It could be argued that nothing is as heartbreaking as never knowing what happened to a loved one. Sadly, Suzanne Lyall’s parents and family have been faced with this reality every day since March 2, 1998, when their daughter never made it home from work. The Suzanne Lyall cold case is still on the minds of Albany law enforcement and the students at the Cold Case Analysis Center (CCAC), who hope to one day provide her parents with the answers they deserve.
Suzanne Lyall was only 19 years old when she disappeared from a location just down the road from The College of Saint Rose. Suzy, as she was known to friends and family, was last seen on March 2, 1998, riding the bus back to campus after her shift that night at the video game store Babbage’s. A witness reported seeing her get off the bus at the stop closest to her dorm, and her work name tag was found nearby two months later.
Whether she got off the bus or not, she never made it back to her room that night. Her roommates did not hear the usual jingling of her keys in the door, and her boyfriend did not receive the usual phone call letting him know that she had made it to her room safely.
The next morning, Lyall’s boyfriend notified her parents that he had not heard from her. Three days later, the authorities were notified, and a search began. Lyall was never found, and the New York State Police still have an open investigation on the Suzanne Lyall Albany disappearance to this day.
There is no evidence to indicate that Lyall ran away or otherwise disappeared voluntarily. Belongings that she used on a daily basis, such as her computer, were undisturbed in her dorm room, she did not leave a note, or tell anyone that she planned to go away.
Suzanne Lyall was a bright, intelligent young woman who was fascinated by computers and loved the band Rush. At the time of her disappearance, she was a student at SUNY Albany, where she was majoring in Computer Science. She worked part-time at the Babbage’s store in Crossgates Mall and was active in early online communities. She was — and still is — loved by many, which is why her case still hits so close to home more than two decades later.
The Cold Case
Although local authorities did what they could to find Lyall, every lead seemed to be a dead end. Her ATM card was used to withdraw $20 at a nearby Stewart’s location around 4 p.m. on March 3, 1998, the day after she disappeared, but Suzy was not seen by any witnesses. Witnesses also couldn’t provide a description or details about the individual who withdrew the money from her account, but it was reported that the individual entered the PIN number correctly on the first try. Lyall’s boyfriend admitted to the authorities that he believed they were the only two who knew her PIN.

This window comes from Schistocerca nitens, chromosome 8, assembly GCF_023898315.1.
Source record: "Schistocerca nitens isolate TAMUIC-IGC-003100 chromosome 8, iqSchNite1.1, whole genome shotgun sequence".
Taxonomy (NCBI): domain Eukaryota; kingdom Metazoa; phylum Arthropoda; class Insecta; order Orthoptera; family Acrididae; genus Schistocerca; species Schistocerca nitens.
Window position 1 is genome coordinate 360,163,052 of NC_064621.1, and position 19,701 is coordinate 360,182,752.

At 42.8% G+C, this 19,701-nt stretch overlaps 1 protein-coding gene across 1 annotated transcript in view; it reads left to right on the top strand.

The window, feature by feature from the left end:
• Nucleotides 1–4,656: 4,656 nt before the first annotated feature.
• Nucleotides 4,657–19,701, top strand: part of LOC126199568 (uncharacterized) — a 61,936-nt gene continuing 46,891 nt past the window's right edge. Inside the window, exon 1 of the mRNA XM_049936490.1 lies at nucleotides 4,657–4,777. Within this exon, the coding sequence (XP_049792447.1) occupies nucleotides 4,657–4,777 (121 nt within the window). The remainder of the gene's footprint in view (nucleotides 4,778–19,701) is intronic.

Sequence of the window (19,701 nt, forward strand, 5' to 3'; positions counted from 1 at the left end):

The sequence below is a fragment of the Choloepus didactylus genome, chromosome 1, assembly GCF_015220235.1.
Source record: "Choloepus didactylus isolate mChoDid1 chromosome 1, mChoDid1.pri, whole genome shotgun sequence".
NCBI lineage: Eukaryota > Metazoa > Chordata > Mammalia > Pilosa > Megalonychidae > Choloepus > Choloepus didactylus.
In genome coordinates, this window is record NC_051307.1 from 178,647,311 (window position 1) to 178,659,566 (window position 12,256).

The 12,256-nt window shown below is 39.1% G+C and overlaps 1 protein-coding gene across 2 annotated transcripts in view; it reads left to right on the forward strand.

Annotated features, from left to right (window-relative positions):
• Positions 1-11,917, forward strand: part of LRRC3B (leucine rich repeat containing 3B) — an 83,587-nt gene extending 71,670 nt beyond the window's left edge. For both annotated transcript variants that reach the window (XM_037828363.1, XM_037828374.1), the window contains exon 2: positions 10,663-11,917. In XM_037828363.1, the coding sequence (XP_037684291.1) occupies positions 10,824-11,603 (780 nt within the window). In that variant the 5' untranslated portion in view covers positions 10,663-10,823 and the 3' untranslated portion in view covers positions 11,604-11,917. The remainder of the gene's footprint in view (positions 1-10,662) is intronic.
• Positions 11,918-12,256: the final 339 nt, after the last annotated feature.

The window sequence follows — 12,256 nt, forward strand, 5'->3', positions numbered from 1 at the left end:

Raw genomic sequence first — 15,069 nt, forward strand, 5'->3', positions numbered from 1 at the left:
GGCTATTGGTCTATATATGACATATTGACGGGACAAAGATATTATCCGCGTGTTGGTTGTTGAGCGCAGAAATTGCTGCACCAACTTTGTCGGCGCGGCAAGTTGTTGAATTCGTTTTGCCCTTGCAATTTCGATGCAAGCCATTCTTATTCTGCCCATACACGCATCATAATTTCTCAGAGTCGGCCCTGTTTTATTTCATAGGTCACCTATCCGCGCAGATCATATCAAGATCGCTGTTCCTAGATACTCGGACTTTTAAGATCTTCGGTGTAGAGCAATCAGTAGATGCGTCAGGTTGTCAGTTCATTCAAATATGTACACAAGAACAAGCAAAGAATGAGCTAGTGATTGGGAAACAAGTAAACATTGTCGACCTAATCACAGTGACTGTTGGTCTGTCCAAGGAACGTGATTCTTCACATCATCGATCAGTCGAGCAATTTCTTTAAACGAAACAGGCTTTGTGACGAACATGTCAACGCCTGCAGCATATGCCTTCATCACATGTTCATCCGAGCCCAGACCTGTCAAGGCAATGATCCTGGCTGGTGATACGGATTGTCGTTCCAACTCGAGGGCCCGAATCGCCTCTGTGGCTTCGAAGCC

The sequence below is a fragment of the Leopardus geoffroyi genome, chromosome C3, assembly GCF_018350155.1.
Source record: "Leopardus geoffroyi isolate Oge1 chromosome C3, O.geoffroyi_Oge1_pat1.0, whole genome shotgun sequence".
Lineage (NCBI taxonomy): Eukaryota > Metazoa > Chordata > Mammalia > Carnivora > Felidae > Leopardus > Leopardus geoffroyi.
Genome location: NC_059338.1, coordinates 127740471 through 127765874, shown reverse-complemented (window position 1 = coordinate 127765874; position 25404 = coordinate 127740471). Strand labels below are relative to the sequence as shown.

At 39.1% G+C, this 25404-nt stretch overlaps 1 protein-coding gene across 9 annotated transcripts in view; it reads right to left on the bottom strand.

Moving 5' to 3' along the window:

In the years following Suzanne Lyall’s disappearance, her parents, Mary and Doug Lyall, began to lobby for changes on campus. They founded an organization called the Center for Hope, and their work brought about the Campus Safety Act, also known as Suzanne’s Law. This law requires New York state colleges and universities to be more prepared for similar emergencies and to report missing persons cases sooner. If Suzanne Lyall’s missing person report had been filed even a day earlier, additional evidence may have been found.
Her parents’ fight for justice later resulted in change at the national level. In 2003, the PROTECT Act was signed by President George Bush. It contains another version of “Suzanne’s Law,” which increased the age for children to be reported missing to the National Crime Information Center from 17 to 23 so college students like Lyall can be included.
How Cold Case Analysis Center Students are Helping
Students at CCAC are doing everything they can to gather more details about what may have happened to Lyall on that fateful night. Forensic students are diligently examining all the data on her computer, hoping to find an indication of what may have happened. Because she was an avid computer user and participant in online discussions, there is reason to hope that her computer may contain helpful information that is waiting to be uncovered.
Students plan to use the details they are able to find to get a better picture of Lyall’s life as a whole. This will help them understand her as a person and possibly clarify the circumstances that could have led to her disappearance.
Victim of a Serial Killer?
In a recent development, CCAC students have begun to look for a connection to the serial killer Israel Keyes, whom advisor Dr. Christopher Kunkle identified as a viable suspect in 2018. Keyes traveled across the country to commit his crimes and was known to have caches of weapons scattered across the country, including in a location approximately three hours north of Albany. There is reason to believe that Keyes was in the Albany area during the time of Lyall’s disappearance, based on information that the students gathered and that was corroborated by Josh Hallmark’s True Crime Bullshit podcast.
Prior to Keyes’s death in prison in 2012, he did not disclose any information about his victims or their whereabouts, with the exception of three. However, the True Crime Bullshit podcast noted that Lyall’s name was found on Israel Keyes’s computer, included in a list of other missing persons known as the NAMUS-44.
Through continued research and investigation, the students at CCAC are exploring all potential routes to uncover the truth about Suzanne Lyall’s disappearance. They continue to hope that this case will be solved, and they can provide her family, friends, and the Albany, NY community with answers after more than two decades of waiting.